Sensory and motor nerve deficits are prevalent in older adults and are associated with loss of functional independence. We hypothesize that chronic kidney disease predisposes to worsening sensorimotor nerve function over time.
Participants were from the Health, Aging and Body Composition Study (N = 1121) with longitudinal data between 2000-01 (initial visit) and 2007-08 (follow-up visit). Only participants with non-impaired nerve function at the initial visit were included. The predictor was presence of CKD (estimated GFR ≤ 60 ml/min/1.73m2) from the 1999-2000 visit. Peripheral nerve function outcomes at 7-year follow-up were 1) Motor: “new” impairments in motor parameters (nerve conduction velocity NCV < 40 m/s or peroneal compound motor action potential < 1 mv) at follow-up, and 2) Sensory: "new" impairment defined as insensitivity to standard 10-g monofilament or light 1.4-g monofilament at the great toe and "worsening" as a change from light to standard touch insensitivity over time. The association between CKD and "new" or "worsening" peripheral nerve impairment was studied using logistic regression.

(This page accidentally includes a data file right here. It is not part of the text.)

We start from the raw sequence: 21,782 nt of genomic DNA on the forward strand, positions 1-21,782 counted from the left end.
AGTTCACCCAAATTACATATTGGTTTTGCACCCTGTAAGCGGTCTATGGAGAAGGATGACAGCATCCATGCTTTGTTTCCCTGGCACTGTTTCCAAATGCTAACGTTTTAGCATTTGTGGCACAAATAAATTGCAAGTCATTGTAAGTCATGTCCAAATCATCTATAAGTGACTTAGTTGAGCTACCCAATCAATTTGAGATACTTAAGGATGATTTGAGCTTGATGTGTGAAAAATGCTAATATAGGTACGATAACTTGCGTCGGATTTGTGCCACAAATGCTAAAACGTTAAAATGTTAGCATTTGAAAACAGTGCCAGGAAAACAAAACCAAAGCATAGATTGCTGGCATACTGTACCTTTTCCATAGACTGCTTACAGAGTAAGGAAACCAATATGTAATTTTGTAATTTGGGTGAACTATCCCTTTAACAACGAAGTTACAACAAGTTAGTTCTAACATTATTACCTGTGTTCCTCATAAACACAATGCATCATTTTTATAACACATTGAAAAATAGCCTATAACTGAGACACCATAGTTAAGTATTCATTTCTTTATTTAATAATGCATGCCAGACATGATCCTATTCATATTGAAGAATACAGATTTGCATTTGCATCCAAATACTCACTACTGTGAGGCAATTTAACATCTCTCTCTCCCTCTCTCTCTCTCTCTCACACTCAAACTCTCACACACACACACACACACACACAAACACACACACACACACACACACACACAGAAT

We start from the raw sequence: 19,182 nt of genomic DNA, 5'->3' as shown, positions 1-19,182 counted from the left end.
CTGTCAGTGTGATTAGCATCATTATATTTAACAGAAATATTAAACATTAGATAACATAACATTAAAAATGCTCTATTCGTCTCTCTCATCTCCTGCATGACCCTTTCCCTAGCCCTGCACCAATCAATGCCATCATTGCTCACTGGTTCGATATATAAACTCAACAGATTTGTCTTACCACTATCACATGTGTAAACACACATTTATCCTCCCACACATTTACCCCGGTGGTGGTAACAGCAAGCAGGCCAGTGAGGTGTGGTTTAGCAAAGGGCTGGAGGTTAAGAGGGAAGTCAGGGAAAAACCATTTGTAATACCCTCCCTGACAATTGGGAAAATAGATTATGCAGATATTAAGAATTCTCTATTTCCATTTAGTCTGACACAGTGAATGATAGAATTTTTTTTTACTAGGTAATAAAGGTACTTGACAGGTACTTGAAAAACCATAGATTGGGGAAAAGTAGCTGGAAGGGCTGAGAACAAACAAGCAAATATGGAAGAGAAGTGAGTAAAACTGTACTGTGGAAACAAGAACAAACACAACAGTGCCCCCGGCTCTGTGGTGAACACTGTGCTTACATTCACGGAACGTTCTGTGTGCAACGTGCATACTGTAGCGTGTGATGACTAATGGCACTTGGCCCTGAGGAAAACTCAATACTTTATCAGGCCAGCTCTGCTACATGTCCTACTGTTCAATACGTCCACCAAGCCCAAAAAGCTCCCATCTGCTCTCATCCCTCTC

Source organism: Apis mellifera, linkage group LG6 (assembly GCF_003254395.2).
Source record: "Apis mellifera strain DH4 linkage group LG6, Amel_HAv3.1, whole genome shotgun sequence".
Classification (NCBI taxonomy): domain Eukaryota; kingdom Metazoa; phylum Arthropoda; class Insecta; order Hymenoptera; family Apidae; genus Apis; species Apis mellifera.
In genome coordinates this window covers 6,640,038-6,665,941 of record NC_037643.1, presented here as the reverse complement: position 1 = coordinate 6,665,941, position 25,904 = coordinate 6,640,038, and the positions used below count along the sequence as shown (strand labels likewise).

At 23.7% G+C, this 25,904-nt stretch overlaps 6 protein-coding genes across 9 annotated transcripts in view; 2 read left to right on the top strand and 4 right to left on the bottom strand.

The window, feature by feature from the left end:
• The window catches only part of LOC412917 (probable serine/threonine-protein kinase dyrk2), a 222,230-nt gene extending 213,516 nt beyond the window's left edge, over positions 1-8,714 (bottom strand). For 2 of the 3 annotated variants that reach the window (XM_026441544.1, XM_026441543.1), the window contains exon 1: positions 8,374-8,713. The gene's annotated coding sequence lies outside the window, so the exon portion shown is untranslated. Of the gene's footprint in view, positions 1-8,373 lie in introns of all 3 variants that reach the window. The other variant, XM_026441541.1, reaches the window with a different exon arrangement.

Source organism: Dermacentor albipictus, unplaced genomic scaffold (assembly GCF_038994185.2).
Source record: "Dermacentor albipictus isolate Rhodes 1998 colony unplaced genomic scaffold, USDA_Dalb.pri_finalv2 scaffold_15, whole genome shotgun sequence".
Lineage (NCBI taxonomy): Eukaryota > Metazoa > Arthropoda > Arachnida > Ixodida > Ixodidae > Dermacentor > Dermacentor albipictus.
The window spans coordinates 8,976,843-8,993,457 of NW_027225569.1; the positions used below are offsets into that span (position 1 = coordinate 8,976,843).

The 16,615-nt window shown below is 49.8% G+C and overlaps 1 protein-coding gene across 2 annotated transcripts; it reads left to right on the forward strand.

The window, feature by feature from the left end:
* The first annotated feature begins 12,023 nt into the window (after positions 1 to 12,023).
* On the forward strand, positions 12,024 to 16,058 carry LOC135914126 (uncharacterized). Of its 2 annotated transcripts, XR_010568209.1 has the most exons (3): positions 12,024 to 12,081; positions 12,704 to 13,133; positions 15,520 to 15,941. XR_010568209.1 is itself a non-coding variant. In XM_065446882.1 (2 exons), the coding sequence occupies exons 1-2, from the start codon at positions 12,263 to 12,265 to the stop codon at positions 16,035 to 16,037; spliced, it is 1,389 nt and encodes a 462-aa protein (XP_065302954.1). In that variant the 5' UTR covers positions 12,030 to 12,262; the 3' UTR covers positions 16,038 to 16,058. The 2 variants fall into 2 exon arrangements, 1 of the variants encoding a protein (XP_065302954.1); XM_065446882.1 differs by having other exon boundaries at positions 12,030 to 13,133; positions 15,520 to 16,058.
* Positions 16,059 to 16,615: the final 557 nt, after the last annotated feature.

The study population was 45.9% male, 34.3% Black and median age 75 y. CKD participants (15.6%) were older, more hypertensive, higher in BMI and had 2.37 (95% CI 1.30-4.34) fold higher adjusted odds of developing new motor nerve impairments in NCV. CKD was associated with a 2.02 (95% CI 1.01-4.03) fold higher odds of worsening monofilament insensitivity. CKD was not associated with development of new monofilament insensitivity.
Pre-existing CKD leads to new and worsening sensorimotor nerve impairments over a 7-year time period in community-dwelling older adults.